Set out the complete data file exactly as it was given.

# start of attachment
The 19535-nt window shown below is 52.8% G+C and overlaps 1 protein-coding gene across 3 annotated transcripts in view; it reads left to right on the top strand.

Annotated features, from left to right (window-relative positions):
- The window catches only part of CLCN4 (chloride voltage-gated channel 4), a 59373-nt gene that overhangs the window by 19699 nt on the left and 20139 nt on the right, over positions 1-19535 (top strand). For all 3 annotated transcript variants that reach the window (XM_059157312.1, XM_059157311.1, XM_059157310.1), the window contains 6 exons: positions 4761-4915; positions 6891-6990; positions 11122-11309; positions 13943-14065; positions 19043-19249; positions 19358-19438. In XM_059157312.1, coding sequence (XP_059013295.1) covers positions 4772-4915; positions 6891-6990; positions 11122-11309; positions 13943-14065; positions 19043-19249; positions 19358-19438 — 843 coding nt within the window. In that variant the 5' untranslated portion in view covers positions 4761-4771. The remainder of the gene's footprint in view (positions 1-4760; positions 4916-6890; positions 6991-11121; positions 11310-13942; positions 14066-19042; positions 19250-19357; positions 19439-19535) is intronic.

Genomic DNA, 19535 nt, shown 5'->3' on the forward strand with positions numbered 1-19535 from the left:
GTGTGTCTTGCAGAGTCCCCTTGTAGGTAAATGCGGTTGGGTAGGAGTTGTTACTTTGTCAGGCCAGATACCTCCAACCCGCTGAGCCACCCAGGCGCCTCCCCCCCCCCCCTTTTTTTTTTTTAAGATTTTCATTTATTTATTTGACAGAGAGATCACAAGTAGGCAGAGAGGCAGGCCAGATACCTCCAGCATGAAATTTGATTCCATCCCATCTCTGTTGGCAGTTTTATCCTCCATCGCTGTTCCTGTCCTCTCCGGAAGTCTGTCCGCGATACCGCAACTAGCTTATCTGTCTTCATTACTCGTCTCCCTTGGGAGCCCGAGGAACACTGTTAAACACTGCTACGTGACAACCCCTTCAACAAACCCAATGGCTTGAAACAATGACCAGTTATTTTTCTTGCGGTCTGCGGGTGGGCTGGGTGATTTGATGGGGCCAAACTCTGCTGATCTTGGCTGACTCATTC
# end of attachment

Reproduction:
The 19535-nt window shown below is 52.8% G+C and overlaps 1 protein-coding gene across 3 annotated transcripts in view; it reads left to right on the top strand.

Annotated features, from left to right (window-relative positions):
- The window catches only part of CLCN4 (chloride voltage-gated channel 4), a 59373-nt gene that overhangs the window by 19699 nt on the left and 20139 nt on the right, over positions 1-19535 (top strand). For all 3 annotated transcript variants that reach the window (XM_059157312.1, XM_059157311.1, XM_059157310.1), the window contains 6 exons: positions 4761-4915; positions 6891-6990; positions 11122-11309; positions 13943-14065; positions 19043-19249; positions 19358-19438. In XM_059157312.1, coding sequence (XP_059013295.1) covers positions 4772-4915; positions 6891-6990; positions 11122-11309; positions 13943-14065; positions 19043-19249; positions 19358-19438 — 843 coding nt within the window. In that variant the 5' untranslated portion in view covers positions 4761-4771. The remainder of the gene's footprint in view (positions 1-4760; positions 4916-6890; positions 6991-11121; positions 11310-13942; positions 14066-19042; positions 19250-19357; positions 19439-19535) is intronic.

Genomic DNA, 19535 nt, shown 5'->3' on the forward strand with positions numbered 1-19535 from the left:
GTGTGTCTTGCAGAGTCCCCTTGTAGGTAAATGCGGTTGGGTAGGAGTTGTTACTTTGTCAGGCCAGATACCTCCAACCCGCTGAGCCACCCAGGCGCCTCCCCCCCCCCCCTTTTTTTTTTTTAAGATTTTCATTTATTTATTTGACAGAGAGATCACAAGTAGGCAGAGAGGCAGGCCAGATACCTCCAGCATGAAATTTGATTCCATCCCATCTCTGTTGGCAGTTTTATCCTCCATCGCTGTTCCTGTCCTCTCCGGAAGTCTGTCCGCGATACCGCAACTAGCTTATCTGTCTTCATTACTCGTCTCCCTTGGGAGCCCGAGGAACACTGTTAAACACTGCTACGTGACAACCCCTTCAACAAACCCAATGGCTTGAAACAATGACCAGTTATTTTTCTTGCGGTCTGCGGGTGGGCTGGGTGATTTGATGGGGCCAAACTCTGCTGATCTTGGCTGACTCATTC